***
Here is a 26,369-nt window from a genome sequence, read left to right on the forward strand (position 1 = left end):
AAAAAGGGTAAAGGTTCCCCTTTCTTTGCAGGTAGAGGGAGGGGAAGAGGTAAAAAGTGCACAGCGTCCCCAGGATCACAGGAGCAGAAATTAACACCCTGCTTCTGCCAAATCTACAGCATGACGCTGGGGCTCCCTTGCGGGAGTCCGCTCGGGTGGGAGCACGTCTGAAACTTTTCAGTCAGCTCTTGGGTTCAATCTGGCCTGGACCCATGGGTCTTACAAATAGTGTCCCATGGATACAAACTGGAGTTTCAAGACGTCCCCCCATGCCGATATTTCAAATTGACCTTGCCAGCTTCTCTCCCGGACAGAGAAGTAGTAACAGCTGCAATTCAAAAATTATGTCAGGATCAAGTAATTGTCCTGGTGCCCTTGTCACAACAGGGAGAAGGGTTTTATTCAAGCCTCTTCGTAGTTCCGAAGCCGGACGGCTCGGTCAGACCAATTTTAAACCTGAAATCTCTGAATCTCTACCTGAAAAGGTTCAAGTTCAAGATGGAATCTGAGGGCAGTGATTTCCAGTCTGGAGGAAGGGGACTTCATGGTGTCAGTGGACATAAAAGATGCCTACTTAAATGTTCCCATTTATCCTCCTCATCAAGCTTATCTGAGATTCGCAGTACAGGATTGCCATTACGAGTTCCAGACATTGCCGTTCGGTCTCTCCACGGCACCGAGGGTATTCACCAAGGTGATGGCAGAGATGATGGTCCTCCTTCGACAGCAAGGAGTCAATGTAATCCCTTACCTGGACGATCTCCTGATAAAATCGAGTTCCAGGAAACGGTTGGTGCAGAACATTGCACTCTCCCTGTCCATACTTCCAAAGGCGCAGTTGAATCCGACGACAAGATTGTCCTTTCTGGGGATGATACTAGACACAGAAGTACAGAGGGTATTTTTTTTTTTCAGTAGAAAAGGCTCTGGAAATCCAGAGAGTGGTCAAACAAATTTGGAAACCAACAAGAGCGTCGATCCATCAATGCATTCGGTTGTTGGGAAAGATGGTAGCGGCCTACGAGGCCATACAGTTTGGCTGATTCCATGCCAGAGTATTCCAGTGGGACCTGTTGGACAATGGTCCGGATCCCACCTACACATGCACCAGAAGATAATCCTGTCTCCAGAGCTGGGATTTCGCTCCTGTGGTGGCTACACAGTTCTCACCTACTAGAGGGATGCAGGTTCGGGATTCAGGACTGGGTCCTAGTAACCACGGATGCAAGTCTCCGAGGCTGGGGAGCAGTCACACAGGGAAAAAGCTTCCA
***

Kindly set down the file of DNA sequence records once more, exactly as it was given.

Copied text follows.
Here is a 26,369-nt window from a genome sequence, read left to right on the forward strand (position 1 = left end):
AAAAAGGGTAAAGGTTCCCCTTTCTTTGCAGGTAGAGGGAGGGGAAGAGGTAAAAAGTGCACAGCGTCCCCAGGATCACAGGAGCAGAAATTAACACCCTGCTTCTGCCAAATCTACAGCATGACGCTGGGGCTCCCTTGCGGGAGTCCGCTCGGGTGGGAGCACGTCTGAAACTTTTCAGTCAGCTCTTGGGTTCAATCTGGCCTGGACCCATGGGTCTTACAAATAGTGTCCCATGGATACAAACTGGAGTTTCAAGACGTCCCCCCATGCCGATATTTCAAATTGACCTTGCCAGCTTCTCTCCCGGACAGAGAAGTAGTAACAGCTGCAATTCAAAAATTATGTCAGGATCAAGTAATTGTCCTGGTGCCCTTGTCACAACAGGGAGAAGGGTTTTATTCAAGCCTCTTCGTAGTTCCGAAGCCGGACGGCTCGGTCAGACCAATTTTAAACCTGAAATCTCTGAATCTCTACCTGAAAAGGTTCAAGTTCAAGATGGAATCTGAGGGCAGTGATTTCCAGTCTGGAGGAAGGGGACTTCATGGTGTCAGTGGACATAAAAGATGCCTACTTAAATGTTCCCATTTATCCTCCTCATCAAGCTTATCTGAGATTCGCAGTACAGGATTGCCATTACGAGTTCCAGACATTGCCGTTCGGTCTCTCCACGGCACCGAGGGTATTCACCAAGGTGATGGCAGAGATGATGGTCCTCCTTCGACAGCAAGGAGTCAATGTAATCCCTTACCTGGACGATCTCCTGATAAAATCGAGTTCCAGGAAACGGTTGGTGCAGAACATTGCACTCTCCCTGTCCATACTTCCAAAGGCGCAGTTGAATCCGACGACAAGATTGTCCTTTCTGGGGATGATACTAGACACAGAAGTACAGAGGGTATTTTTTTTTTTCAGTAGAAAAGGCTCTGGAAATCCAGAGAGTGGTCAAACAAATTTGGAAACCAACAAGAGCGTCGATCCATCAATGCATTCGGTTGTTGGGAAAGATGGTAGCGGCCTACGAGGCCATACAGTTTGGCTGATTCCATGCCAGAGTATTCCAGTGGGACCTGTTGGACAATGGTCCGGATCCCACCTACACATGCACCAGAAGATAATCCTGTCTCCAGAGCTGGGATTTCGCTCCTGTGGTGGCTACACAGTTCTCACCTACTAGAGGGATGCAGGTTCGGGATTCAGGACTGGGTCCTAGTAACCACGGATGCAAGTCTCCGAGGCTGGGGAGCAGTCACACAGGGAAAAAGCTTCCA